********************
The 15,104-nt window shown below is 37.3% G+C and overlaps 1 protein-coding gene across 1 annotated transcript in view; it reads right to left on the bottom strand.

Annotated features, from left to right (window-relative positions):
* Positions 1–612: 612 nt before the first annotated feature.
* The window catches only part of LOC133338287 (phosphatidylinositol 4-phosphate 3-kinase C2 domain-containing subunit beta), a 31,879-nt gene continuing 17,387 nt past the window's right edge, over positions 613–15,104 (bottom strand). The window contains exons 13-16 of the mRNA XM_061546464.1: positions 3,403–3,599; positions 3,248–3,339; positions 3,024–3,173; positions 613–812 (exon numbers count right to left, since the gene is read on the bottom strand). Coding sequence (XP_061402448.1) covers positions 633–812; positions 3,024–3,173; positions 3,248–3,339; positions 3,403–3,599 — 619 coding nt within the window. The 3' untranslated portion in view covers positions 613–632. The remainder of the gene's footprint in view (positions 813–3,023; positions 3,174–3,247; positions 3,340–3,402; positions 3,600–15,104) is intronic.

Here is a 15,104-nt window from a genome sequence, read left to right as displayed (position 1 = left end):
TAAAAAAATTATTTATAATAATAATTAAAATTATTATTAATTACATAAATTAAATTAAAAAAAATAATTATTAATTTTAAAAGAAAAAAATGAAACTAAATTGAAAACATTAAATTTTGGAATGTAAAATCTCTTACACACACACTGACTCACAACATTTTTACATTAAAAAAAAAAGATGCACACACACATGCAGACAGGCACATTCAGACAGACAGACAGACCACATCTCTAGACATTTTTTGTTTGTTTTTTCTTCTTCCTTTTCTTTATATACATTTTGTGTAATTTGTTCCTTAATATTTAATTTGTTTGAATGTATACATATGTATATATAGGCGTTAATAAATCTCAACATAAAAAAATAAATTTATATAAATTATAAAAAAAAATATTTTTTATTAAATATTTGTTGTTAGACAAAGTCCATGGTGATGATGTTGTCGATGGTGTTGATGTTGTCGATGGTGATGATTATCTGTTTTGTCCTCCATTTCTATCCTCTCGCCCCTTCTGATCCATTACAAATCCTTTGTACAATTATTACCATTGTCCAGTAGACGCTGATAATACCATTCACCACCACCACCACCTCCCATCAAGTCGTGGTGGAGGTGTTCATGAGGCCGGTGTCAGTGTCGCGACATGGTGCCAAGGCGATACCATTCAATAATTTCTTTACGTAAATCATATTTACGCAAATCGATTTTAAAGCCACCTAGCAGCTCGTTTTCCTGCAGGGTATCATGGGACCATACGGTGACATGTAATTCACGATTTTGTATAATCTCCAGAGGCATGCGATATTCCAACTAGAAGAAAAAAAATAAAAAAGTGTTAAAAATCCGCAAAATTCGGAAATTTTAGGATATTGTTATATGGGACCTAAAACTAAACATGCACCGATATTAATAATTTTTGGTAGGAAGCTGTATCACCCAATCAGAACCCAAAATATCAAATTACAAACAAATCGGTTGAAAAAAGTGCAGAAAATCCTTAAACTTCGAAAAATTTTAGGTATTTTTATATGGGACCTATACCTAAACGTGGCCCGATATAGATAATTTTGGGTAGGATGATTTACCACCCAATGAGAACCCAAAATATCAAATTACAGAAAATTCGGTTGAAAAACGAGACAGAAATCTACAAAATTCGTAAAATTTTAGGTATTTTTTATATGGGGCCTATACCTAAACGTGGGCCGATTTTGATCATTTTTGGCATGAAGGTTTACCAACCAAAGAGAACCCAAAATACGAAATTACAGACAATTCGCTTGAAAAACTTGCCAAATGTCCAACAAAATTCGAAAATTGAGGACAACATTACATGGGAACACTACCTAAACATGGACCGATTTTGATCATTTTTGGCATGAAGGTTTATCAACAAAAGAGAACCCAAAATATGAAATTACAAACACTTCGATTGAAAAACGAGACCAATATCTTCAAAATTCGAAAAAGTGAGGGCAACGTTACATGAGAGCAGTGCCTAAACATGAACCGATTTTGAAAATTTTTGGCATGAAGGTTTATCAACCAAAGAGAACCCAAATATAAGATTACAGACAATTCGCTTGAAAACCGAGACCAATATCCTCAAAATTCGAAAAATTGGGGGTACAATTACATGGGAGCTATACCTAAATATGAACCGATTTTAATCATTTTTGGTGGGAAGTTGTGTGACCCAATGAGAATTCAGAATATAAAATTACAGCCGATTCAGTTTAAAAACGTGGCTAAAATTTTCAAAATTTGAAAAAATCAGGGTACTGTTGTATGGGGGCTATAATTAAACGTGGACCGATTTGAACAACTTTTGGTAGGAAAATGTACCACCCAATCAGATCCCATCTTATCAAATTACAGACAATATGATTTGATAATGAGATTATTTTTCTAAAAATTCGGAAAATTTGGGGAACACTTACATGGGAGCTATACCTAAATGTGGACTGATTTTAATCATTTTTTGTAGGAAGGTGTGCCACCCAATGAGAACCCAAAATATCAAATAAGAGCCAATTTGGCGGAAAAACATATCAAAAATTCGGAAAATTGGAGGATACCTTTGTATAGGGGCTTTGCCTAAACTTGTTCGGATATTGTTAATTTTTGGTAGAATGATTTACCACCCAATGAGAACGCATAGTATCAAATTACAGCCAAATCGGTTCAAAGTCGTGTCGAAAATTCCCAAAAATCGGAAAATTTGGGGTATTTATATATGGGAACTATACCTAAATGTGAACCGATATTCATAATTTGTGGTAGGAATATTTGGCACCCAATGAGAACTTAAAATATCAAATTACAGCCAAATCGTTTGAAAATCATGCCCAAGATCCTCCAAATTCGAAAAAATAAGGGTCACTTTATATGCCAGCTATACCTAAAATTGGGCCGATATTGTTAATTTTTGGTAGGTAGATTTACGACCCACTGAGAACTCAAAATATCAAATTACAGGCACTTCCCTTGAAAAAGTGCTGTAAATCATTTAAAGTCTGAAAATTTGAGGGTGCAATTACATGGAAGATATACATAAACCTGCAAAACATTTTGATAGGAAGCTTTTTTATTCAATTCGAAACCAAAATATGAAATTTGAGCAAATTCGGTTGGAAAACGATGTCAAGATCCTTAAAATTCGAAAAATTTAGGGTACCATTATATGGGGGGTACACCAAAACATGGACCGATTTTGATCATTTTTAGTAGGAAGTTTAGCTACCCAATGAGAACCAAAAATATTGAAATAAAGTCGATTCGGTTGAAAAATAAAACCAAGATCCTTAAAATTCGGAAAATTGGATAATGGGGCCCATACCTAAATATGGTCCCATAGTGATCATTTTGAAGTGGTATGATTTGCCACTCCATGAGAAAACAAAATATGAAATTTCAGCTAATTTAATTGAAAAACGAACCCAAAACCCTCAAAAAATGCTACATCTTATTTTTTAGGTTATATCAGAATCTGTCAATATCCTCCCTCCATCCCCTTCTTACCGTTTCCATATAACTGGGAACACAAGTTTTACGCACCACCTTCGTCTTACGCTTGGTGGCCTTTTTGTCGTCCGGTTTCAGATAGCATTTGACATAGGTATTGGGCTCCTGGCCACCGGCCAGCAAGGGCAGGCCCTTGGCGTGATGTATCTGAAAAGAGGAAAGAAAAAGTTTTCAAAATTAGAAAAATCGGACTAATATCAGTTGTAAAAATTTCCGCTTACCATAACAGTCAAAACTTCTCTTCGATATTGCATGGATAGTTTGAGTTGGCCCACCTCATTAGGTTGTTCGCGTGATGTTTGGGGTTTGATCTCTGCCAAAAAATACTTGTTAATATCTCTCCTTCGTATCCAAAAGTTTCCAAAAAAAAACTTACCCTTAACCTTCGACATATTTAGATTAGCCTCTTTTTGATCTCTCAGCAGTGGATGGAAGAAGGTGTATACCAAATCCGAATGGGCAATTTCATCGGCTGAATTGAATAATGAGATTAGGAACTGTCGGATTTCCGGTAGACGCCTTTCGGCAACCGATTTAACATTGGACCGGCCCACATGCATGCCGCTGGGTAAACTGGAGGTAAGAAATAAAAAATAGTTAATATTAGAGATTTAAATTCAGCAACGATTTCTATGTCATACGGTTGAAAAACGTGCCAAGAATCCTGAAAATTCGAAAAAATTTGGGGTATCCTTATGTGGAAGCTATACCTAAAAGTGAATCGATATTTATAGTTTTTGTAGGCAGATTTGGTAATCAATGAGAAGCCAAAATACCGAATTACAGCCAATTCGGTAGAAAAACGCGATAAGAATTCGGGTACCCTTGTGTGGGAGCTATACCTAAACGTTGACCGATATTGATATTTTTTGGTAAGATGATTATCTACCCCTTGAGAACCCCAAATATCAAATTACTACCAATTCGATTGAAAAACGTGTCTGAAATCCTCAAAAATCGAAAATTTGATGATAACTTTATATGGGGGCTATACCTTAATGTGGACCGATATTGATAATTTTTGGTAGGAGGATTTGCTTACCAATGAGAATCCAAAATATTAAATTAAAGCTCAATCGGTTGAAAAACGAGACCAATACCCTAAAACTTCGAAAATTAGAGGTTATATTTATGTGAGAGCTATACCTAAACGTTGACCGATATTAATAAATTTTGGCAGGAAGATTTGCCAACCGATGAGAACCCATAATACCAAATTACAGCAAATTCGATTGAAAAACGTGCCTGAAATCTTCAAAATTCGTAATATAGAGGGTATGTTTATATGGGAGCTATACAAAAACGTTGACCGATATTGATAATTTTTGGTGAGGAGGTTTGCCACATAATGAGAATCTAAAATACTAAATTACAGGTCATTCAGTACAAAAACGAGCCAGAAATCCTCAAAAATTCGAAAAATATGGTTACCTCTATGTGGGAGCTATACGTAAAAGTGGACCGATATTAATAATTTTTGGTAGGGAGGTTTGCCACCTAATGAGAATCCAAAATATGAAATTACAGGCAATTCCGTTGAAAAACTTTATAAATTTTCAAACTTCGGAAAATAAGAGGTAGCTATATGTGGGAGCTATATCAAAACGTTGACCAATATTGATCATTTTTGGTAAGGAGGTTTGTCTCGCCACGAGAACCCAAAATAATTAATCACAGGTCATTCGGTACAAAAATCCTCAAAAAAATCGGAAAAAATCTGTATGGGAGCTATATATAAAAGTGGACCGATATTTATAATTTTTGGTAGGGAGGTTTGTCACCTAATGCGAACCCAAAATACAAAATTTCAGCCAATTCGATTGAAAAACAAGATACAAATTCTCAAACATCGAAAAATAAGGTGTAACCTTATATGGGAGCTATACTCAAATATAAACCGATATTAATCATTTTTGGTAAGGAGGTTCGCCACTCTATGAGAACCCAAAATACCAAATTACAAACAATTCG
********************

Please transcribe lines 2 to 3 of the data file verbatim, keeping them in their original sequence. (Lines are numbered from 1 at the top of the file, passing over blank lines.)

Annotated features, from left to right (window-relative positions):
* Positions 1–612: 612 nt before the first annotated feature.